Musically consonant, socially dissonant: orange walks and Catholic interpretation in West-Central Scotland

Stephen R. Millar

Research output: Contribution to journalArticlepeer-review

Abstract

This article examines the music used by the Orange Order, in its public parades, more commonly referred to as “Orange Walks.” The Orange Order is an exclusively Protestant fraternal organization, which traces its roots to 1690 and the victory of the Protestant Prince William of Orange over the Catholic King James. Yet, as in Northern Ireland, many consider the group to be sectarian and view its public celebrations as a display of ethno-religious triumphalism. This article explores the extra-musical factors associated with Orangeism’s most iconic song, “The Sash My Father Wore,” how other groups have misappropriated the song, and how this has distorted its meaning and subsequent interpretation.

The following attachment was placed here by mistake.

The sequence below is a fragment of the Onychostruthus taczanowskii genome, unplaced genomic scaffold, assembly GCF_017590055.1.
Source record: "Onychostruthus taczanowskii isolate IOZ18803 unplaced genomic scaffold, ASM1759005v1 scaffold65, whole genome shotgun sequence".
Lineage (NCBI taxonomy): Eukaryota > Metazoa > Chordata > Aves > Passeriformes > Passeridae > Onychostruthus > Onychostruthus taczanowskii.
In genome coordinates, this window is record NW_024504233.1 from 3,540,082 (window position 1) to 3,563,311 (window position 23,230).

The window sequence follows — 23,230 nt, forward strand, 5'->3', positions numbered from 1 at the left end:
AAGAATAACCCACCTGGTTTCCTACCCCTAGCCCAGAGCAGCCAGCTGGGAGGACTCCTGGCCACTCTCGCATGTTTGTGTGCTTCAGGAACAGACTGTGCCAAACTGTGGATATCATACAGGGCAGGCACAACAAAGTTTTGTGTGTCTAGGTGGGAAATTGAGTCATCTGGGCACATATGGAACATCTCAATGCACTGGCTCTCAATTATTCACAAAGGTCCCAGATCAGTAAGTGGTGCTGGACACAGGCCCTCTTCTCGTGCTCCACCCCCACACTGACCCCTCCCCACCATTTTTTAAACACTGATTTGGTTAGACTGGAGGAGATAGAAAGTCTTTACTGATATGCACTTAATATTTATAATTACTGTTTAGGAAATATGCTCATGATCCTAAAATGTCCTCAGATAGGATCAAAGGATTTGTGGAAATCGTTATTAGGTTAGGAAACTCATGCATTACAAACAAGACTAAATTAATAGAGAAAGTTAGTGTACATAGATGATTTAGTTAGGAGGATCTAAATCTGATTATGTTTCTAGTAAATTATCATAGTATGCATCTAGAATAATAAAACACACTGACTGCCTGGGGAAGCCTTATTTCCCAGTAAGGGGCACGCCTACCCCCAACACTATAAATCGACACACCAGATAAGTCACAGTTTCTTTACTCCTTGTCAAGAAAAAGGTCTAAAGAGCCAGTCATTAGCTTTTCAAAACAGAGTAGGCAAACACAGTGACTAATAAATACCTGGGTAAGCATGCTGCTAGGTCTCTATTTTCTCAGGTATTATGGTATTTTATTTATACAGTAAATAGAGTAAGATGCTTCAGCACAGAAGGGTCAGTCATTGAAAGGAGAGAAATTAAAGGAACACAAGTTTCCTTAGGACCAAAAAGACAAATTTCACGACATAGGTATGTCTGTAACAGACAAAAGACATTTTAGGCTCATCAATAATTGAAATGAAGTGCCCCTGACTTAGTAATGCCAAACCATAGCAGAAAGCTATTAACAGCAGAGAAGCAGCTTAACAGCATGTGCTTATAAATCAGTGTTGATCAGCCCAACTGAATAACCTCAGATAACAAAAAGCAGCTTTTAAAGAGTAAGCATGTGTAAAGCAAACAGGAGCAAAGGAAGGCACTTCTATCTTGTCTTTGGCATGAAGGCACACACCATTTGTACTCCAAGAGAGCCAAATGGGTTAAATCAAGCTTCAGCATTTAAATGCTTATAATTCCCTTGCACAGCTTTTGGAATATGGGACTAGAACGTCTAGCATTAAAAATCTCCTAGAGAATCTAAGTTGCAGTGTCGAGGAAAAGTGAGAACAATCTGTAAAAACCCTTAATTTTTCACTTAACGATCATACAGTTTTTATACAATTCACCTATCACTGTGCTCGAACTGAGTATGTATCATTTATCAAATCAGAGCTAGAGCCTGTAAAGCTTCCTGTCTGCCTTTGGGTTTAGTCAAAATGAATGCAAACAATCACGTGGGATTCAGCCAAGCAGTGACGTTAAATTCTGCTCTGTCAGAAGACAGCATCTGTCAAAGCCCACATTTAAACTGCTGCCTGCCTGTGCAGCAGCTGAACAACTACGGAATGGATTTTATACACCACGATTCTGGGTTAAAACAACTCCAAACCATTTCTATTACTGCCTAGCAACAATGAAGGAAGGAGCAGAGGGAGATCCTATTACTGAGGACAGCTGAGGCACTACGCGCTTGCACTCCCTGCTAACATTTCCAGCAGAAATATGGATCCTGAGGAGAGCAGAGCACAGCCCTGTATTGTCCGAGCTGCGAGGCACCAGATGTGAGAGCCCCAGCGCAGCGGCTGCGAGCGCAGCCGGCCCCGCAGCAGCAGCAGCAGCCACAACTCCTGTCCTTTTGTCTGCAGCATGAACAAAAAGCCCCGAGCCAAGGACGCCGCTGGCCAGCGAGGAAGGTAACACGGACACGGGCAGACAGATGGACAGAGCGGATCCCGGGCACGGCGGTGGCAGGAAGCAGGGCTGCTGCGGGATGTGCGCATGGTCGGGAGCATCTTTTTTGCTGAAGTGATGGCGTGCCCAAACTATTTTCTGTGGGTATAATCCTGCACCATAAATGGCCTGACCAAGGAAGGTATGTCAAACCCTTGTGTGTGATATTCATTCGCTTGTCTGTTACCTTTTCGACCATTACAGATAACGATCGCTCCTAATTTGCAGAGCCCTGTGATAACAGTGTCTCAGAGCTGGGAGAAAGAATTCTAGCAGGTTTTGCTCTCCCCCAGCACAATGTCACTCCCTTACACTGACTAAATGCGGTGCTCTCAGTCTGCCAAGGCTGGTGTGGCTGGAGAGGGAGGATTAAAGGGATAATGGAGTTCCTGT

Original languageEnglish
Number of pages23
JournalMusic and Politics
Volume9
Issue number1
DOIs
Publication statusPublished - 2015

Keywords

  • sectarianism
  • music
  • marches
  • parades
  • prejudice

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